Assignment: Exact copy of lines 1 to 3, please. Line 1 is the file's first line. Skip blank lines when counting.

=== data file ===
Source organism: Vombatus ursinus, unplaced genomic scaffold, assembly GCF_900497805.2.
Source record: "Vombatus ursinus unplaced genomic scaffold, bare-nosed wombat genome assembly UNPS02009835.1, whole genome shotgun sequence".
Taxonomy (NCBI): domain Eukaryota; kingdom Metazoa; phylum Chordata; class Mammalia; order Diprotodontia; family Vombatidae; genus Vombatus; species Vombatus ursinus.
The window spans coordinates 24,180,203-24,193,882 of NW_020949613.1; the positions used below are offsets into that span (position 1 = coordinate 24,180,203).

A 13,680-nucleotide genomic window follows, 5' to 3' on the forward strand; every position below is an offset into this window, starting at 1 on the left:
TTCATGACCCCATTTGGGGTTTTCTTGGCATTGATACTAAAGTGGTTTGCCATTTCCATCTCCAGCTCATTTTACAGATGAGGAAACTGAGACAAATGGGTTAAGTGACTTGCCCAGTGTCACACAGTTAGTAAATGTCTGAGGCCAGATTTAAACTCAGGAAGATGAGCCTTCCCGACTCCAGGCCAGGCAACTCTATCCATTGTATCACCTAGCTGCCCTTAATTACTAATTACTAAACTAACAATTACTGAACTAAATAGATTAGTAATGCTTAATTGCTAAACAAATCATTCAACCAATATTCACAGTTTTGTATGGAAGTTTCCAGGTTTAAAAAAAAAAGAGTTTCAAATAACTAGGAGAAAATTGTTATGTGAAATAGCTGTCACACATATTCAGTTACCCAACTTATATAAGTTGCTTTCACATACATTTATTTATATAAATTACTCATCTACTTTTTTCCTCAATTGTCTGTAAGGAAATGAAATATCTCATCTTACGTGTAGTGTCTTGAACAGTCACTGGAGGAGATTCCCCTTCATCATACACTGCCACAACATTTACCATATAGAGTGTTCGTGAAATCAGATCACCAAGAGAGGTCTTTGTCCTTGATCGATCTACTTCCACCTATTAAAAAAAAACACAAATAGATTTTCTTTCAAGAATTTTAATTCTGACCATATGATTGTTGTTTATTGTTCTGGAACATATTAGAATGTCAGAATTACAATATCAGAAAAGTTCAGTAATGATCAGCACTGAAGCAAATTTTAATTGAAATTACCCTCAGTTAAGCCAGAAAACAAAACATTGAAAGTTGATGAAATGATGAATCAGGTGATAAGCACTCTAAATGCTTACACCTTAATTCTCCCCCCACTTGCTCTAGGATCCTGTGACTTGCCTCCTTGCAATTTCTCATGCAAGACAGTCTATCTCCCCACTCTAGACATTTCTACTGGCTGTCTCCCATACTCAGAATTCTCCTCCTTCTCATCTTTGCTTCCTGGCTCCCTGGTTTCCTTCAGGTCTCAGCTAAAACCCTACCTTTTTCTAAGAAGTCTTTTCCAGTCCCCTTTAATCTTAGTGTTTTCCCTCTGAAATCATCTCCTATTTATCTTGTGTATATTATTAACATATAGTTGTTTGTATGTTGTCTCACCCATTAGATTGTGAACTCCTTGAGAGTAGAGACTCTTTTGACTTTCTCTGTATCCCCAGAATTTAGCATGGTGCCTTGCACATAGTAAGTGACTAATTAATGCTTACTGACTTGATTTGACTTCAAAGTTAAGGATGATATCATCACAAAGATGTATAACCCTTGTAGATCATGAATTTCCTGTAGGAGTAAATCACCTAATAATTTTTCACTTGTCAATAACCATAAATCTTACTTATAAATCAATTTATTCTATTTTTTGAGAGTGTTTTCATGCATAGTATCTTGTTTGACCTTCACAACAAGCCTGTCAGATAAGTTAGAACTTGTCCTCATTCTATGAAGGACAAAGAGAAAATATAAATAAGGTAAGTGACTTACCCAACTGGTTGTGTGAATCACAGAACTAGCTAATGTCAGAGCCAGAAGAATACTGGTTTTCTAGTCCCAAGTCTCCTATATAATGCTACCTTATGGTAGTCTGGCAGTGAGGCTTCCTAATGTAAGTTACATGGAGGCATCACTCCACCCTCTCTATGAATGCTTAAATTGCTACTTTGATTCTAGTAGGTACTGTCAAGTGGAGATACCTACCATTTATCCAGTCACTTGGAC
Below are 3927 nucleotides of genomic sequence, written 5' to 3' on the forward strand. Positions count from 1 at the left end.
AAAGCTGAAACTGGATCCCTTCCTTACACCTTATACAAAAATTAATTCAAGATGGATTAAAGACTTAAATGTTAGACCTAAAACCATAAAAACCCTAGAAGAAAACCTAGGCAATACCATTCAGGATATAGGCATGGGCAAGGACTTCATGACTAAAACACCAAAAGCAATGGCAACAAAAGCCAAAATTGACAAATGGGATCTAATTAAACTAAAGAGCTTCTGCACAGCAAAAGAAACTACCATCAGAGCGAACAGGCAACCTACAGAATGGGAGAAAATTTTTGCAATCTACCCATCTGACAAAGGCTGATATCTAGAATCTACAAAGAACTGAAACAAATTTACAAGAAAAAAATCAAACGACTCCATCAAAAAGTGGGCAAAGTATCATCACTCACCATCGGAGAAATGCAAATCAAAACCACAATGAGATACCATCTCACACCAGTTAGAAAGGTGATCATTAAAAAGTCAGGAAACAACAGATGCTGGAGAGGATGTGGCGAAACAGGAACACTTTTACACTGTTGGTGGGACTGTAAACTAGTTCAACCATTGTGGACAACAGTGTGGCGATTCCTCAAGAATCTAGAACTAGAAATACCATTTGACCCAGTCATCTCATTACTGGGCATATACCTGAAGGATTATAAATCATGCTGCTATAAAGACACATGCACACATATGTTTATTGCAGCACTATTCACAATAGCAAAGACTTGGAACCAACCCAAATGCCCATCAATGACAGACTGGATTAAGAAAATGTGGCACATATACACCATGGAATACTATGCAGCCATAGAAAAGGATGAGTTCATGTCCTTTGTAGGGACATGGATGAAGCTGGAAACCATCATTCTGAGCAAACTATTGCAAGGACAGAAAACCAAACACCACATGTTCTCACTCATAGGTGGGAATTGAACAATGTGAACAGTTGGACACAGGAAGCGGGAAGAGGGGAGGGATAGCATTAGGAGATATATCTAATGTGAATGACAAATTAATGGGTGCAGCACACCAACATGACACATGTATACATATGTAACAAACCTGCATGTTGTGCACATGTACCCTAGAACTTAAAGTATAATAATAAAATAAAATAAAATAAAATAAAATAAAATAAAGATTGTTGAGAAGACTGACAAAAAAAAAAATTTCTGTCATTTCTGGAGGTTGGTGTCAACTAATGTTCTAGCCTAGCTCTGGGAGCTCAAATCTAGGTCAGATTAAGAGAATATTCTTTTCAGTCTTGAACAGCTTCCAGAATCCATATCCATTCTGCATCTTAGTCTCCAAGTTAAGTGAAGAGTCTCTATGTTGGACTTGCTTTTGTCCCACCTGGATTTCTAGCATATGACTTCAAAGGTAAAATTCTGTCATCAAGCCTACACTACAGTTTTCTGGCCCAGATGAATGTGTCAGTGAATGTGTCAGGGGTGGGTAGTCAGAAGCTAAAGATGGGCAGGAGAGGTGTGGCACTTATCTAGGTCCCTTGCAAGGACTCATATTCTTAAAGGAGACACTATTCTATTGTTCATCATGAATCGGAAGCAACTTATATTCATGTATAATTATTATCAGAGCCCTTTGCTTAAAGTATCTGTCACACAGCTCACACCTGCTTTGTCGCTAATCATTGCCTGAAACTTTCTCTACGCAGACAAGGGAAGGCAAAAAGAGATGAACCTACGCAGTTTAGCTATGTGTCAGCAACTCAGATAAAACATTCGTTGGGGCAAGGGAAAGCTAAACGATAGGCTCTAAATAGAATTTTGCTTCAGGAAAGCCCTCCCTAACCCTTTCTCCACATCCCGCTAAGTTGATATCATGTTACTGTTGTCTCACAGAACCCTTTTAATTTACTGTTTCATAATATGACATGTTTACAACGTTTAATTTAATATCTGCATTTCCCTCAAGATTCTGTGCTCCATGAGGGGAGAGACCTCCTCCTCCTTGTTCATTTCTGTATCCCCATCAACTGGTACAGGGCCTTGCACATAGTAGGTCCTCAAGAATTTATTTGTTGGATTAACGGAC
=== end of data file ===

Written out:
Source organism: Vombatus ursinus, unplaced genomic scaffold, assembly GCF_900497805.2.
Source record: "Vombatus ursinus unplaced genomic scaffold, bare-nosed wombat genome assembly UNPS02009835.1, whole genome shotgun sequence".
Taxonomy (NCBI): domain Eukaryota; kingdom Metazoa; phylum Chordata; class Mammalia; order Diprotodontia; family Vombatidae; genus Vombatus; species Vombatus ursinus.